Coneflower, blazing star, and other perennial flowers at Ebert's Greenhouse Village
“Give fools their gold, and knaves their power; let fortune’s bubbles rise and fall; who sows a field, or trains a flower, or plants a tree, is more than all.” –John Greenleaf Whittier from “A Song of Harvest”
I was out disc golfing over the weekend. It was a blustery day and, as with any activity that requires some skill, there’s bound to be some frustrations as shots, throws, and hits don’t go where we hoped they would. As I retrieved one of my errant throws, various unruly thoughts chased each other through my head. All those dark thoughts vanished as there before me lay a patch of snow drops with their forest green leaves and their white, vase-shaped flowers nodding on arched stems. Amazing! What a happy moment! (These early spring flowering bulbs should be planted in fall along with your tulips, daffodils, and crocuses.)
We look forward to spring and all the joys that come with it. The first songbirds coming back, the first flowers of spring, warmer temperatures, longer days, and being able to work in our gardens once again. Now, more than ever, we need the peace that comes through working in our outdoor living spaces—watching the flowers grows, the bees gathering nectar, and eating fresh produce from our kitchen garden. Our yards can provide us with a sanctuary from all the chaos that we see and feel all around us.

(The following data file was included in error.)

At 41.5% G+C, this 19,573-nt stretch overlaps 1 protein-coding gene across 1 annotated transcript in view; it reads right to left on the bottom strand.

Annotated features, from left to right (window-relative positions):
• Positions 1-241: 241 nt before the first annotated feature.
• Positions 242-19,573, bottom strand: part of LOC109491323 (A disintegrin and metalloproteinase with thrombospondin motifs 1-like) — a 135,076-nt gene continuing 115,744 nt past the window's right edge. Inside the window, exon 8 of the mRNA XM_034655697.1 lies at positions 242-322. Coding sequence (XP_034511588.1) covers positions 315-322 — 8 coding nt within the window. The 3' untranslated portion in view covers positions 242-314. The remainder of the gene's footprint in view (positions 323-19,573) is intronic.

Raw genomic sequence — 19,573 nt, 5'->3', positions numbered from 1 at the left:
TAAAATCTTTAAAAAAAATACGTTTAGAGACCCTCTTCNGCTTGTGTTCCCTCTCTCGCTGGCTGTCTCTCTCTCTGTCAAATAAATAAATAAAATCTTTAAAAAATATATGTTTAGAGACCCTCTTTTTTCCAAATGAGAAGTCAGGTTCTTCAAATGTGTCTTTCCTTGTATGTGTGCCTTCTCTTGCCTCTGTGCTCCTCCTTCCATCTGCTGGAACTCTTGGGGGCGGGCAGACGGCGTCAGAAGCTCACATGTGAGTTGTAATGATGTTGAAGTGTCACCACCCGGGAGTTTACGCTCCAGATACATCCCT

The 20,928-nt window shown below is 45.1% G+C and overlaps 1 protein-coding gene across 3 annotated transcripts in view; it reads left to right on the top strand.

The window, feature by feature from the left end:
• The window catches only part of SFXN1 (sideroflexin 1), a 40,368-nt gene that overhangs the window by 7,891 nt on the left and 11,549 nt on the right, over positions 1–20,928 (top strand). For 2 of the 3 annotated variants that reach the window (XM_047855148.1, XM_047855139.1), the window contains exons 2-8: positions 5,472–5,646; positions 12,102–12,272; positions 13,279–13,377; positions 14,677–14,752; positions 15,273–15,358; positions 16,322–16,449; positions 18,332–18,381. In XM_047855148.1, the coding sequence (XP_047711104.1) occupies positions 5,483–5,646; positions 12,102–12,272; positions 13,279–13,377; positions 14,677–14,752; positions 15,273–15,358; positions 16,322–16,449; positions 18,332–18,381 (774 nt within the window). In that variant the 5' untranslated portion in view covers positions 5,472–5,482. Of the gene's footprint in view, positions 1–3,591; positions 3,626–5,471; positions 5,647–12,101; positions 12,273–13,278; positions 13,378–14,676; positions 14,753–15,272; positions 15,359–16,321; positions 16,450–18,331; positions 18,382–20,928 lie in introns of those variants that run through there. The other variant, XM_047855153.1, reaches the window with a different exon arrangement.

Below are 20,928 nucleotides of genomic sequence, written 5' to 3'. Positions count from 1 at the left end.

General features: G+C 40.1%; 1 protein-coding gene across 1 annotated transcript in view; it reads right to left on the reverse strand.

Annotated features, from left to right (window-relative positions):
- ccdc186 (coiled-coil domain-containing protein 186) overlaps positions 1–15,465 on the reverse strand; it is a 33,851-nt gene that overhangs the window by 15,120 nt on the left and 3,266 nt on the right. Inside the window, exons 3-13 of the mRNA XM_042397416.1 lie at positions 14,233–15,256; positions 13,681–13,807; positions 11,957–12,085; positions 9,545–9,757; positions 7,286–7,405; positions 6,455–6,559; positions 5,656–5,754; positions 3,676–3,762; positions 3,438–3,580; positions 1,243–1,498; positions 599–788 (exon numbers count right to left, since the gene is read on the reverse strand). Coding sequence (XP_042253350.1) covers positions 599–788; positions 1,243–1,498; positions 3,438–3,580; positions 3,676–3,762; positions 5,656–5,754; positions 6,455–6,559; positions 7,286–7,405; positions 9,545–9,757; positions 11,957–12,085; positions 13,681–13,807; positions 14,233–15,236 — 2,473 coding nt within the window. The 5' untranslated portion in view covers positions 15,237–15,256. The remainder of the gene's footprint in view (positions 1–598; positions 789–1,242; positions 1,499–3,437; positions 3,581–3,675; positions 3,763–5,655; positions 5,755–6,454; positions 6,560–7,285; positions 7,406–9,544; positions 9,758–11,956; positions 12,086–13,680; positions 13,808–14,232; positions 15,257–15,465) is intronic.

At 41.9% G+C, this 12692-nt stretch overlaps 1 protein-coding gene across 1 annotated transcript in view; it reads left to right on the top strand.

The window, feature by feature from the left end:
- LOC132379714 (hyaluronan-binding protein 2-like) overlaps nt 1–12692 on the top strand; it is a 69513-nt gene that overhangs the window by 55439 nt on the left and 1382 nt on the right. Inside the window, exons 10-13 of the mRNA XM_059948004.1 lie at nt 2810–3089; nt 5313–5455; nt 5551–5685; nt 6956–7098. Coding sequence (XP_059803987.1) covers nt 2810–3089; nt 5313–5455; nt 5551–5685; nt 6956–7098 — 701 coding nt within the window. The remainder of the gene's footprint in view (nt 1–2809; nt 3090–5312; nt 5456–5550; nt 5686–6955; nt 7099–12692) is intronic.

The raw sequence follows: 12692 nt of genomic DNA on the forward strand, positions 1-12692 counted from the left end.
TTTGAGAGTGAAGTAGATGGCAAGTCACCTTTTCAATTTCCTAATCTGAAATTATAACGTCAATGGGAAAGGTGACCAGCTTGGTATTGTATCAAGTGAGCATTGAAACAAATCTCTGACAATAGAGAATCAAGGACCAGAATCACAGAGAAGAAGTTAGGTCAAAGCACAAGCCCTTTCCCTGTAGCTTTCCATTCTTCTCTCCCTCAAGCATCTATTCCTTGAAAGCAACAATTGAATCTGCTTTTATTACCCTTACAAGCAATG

While human contact is so important for us to be emotionally healthy, “social distancing” will, for a time, divide us even more than our so-called “social media” already has. However, as we spend more time in nature, we will once again be able to connect with a deeper meaning of life. We can rejuvenate, re-prioritize, and find answers to some of our most profound questions. Seeing the transformation of nature as we leave winter and enter spring should give us new hope going forward. For it is in nature that we can truly see the reflection of our Creator.
Have a fabulous week!